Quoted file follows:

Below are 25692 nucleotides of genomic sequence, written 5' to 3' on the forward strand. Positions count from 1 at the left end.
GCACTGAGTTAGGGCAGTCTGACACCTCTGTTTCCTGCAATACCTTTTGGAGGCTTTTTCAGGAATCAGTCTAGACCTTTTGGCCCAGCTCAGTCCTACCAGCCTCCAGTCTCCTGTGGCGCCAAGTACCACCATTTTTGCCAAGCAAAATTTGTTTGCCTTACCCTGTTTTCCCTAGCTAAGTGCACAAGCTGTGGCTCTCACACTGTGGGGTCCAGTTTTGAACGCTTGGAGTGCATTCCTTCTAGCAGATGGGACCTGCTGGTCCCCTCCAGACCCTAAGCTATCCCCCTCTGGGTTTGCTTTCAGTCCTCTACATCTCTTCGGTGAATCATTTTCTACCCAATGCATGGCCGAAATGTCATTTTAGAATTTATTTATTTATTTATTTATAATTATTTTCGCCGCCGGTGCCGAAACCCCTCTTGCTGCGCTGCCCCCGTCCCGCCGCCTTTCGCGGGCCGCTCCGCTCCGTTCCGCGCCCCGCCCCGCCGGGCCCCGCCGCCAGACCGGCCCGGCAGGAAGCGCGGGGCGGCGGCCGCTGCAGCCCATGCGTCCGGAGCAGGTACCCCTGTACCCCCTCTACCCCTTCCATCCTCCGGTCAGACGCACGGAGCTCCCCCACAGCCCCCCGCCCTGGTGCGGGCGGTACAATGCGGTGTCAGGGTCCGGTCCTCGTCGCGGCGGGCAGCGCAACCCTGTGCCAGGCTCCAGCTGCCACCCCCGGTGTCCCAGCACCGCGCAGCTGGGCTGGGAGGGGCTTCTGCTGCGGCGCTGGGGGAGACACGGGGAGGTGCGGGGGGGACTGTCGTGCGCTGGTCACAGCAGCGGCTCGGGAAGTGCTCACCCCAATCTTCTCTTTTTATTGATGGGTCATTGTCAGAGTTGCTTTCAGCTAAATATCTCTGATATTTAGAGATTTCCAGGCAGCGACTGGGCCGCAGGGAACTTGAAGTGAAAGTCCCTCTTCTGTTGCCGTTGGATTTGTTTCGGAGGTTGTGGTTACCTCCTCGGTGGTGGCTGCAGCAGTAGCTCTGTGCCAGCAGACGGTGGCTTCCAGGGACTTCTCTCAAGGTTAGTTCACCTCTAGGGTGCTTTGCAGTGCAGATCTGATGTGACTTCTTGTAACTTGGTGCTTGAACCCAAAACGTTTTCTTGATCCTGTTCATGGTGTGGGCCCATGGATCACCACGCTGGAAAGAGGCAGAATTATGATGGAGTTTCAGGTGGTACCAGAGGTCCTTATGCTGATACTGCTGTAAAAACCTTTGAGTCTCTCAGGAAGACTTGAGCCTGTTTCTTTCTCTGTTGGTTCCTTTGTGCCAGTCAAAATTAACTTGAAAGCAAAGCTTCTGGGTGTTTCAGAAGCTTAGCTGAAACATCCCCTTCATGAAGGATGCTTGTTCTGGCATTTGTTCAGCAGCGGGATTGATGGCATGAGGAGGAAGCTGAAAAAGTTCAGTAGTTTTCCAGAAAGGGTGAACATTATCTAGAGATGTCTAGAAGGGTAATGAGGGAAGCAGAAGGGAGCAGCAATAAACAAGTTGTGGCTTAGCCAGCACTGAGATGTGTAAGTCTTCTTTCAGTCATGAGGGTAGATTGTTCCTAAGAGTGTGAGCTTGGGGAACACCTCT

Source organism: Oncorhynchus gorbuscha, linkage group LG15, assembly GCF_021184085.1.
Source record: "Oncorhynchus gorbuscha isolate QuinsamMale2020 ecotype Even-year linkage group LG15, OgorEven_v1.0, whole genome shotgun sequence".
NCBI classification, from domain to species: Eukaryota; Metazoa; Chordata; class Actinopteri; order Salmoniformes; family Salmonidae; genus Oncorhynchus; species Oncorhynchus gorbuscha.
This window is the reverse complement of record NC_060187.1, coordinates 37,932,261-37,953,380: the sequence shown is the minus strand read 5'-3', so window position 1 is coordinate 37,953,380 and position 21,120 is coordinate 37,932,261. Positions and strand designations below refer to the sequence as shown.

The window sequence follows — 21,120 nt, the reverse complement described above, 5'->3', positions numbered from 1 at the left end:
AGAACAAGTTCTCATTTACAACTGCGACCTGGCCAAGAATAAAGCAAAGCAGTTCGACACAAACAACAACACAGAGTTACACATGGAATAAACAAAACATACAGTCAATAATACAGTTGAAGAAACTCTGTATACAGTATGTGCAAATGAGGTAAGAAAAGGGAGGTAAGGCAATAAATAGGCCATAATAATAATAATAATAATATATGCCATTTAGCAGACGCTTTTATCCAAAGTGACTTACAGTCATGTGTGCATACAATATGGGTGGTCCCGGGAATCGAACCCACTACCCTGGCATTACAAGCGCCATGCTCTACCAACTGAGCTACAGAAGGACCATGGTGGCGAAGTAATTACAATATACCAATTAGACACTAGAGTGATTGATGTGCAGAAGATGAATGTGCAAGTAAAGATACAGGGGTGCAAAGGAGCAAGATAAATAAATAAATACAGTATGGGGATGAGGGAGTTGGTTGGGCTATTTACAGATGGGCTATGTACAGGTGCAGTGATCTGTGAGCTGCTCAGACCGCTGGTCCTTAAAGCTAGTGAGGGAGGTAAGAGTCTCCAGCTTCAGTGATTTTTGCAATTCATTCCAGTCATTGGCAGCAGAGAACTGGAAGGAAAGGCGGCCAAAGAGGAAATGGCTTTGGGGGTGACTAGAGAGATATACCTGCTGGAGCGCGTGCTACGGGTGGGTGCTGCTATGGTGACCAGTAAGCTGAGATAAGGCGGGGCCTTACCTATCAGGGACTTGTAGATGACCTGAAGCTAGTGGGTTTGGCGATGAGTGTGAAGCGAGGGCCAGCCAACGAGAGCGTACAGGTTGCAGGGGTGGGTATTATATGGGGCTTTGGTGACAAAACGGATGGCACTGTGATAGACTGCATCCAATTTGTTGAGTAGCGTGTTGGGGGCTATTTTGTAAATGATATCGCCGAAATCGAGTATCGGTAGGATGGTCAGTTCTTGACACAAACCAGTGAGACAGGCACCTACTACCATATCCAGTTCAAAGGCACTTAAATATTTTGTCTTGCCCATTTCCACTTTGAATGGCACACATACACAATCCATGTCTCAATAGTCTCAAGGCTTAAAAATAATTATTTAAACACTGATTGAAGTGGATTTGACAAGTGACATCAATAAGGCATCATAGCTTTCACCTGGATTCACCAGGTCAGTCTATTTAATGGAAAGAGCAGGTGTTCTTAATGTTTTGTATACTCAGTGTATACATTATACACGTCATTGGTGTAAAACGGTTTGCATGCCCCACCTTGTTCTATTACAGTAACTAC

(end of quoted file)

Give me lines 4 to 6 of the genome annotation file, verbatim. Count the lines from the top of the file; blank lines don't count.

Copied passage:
Source record: "Oncorhynchus gorbuscha isolate QuinsamMale2020 ecotype Even-year linkage group LG15, OgorEven_v1.0, whole genome shotgun sequence".
NCBI classification, from domain to species: Eukaryota; Metazoa; Chordata; class Actinopteri; order Salmoniformes; family Salmonidae; genus Oncorhynchus; species Oncorhynchus gorbuscha.
This window is the reverse complement of record NC_060187.1, coordinates 37,932,261-37,953,380: the sequence shown is the minus strand read 5'-3', so window position 1 is coordinate 37,953,380 and position 21,120 is coordinate 37,932,261. Positions and strand designations below refer to the sequence as shown.